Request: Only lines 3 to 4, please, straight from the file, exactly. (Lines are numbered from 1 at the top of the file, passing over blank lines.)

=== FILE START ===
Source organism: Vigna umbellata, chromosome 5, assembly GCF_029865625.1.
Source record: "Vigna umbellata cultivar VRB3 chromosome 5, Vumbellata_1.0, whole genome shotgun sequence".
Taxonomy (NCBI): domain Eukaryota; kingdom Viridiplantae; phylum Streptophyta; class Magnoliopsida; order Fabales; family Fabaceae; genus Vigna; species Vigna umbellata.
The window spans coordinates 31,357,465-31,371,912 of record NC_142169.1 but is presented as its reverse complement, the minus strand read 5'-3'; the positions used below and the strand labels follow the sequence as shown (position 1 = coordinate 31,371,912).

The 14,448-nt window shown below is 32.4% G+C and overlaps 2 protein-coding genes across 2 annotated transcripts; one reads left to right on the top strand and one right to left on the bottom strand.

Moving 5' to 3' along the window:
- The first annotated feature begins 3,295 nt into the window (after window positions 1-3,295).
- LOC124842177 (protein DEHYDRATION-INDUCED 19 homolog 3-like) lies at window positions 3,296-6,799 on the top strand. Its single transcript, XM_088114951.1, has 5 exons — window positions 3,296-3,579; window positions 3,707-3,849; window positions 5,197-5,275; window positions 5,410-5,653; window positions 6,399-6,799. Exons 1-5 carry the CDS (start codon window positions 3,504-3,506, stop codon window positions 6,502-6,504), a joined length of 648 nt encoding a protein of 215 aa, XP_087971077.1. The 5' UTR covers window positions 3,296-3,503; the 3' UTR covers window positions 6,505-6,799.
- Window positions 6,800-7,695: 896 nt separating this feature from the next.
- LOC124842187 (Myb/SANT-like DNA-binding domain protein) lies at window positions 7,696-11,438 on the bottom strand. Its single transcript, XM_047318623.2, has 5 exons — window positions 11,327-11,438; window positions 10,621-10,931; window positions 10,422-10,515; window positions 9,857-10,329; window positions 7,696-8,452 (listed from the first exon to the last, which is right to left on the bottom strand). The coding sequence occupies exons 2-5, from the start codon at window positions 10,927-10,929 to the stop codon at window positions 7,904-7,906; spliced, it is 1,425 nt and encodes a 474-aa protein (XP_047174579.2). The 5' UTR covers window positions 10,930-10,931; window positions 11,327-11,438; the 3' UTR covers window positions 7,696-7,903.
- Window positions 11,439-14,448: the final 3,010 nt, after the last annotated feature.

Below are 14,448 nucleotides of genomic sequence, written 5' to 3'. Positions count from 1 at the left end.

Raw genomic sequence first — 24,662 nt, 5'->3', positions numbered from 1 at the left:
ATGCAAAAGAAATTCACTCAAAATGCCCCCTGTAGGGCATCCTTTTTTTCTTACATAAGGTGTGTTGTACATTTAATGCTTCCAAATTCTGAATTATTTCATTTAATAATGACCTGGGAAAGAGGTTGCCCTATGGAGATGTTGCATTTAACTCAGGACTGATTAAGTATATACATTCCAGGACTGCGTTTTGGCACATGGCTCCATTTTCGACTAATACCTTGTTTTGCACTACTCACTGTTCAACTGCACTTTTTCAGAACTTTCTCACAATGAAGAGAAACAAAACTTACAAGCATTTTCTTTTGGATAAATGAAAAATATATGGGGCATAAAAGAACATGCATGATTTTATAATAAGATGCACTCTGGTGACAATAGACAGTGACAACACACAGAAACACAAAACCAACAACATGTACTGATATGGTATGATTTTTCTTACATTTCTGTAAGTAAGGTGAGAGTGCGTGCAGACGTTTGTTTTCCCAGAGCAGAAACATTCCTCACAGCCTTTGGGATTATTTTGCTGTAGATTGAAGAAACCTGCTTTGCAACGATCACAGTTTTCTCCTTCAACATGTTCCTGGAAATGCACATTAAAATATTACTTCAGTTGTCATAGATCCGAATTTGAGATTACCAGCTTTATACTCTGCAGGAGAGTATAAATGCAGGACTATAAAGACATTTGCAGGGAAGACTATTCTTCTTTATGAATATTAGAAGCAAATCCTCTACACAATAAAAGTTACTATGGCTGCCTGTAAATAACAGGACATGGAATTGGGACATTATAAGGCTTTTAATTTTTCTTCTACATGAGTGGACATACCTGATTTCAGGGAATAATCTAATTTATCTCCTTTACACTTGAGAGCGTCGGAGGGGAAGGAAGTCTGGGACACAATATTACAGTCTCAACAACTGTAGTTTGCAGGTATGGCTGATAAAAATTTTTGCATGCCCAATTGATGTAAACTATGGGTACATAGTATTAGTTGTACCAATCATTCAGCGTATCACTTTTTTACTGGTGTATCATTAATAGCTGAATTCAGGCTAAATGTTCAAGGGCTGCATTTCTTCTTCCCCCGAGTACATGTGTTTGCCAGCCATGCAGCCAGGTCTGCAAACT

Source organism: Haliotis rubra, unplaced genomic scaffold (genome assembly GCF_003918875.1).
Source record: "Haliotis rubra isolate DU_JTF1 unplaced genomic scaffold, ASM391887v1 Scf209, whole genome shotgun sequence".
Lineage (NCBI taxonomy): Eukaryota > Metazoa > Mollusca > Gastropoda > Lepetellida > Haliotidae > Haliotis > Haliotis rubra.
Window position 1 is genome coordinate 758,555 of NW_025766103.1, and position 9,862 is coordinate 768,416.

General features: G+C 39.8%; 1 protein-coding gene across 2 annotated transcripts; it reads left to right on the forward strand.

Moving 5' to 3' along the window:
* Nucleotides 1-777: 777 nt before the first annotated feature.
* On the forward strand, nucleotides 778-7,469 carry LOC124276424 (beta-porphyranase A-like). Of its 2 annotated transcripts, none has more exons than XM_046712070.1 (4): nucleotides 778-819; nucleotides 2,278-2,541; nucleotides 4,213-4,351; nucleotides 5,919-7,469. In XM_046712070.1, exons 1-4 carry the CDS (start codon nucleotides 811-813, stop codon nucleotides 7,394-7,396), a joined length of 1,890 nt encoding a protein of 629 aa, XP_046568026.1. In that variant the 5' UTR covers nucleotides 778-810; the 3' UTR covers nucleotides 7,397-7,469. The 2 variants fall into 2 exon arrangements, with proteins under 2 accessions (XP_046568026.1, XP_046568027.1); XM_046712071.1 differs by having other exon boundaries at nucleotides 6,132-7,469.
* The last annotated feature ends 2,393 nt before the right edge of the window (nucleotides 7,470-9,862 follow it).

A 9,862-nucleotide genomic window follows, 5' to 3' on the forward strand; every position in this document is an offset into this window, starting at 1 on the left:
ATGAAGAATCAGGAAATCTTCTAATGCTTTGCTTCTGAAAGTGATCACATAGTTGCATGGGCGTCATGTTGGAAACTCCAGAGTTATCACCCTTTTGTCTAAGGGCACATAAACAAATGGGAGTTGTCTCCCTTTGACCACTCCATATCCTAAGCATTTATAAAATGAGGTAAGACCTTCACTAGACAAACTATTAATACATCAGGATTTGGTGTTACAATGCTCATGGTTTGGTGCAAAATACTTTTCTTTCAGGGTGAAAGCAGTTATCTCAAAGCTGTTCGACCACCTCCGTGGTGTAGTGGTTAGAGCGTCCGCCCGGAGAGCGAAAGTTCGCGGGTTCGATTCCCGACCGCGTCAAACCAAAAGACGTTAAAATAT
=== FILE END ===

Taxonomy (NCBI): domain Eukaryota; kingdom Viridiplantae; phylum Streptophyta; class Magnoliopsida; order Fabales; family Fabaceae; genus Vigna; species Vigna umbellata.
The window spans coordinates 31,357,465-31,371,912 of record NC_142169.1 but is presented as its reverse complement, the minus strand read 5'-3'; the positions used below and the strand labels follow the sequence as shown (position 1 = coordinate 31,371,912).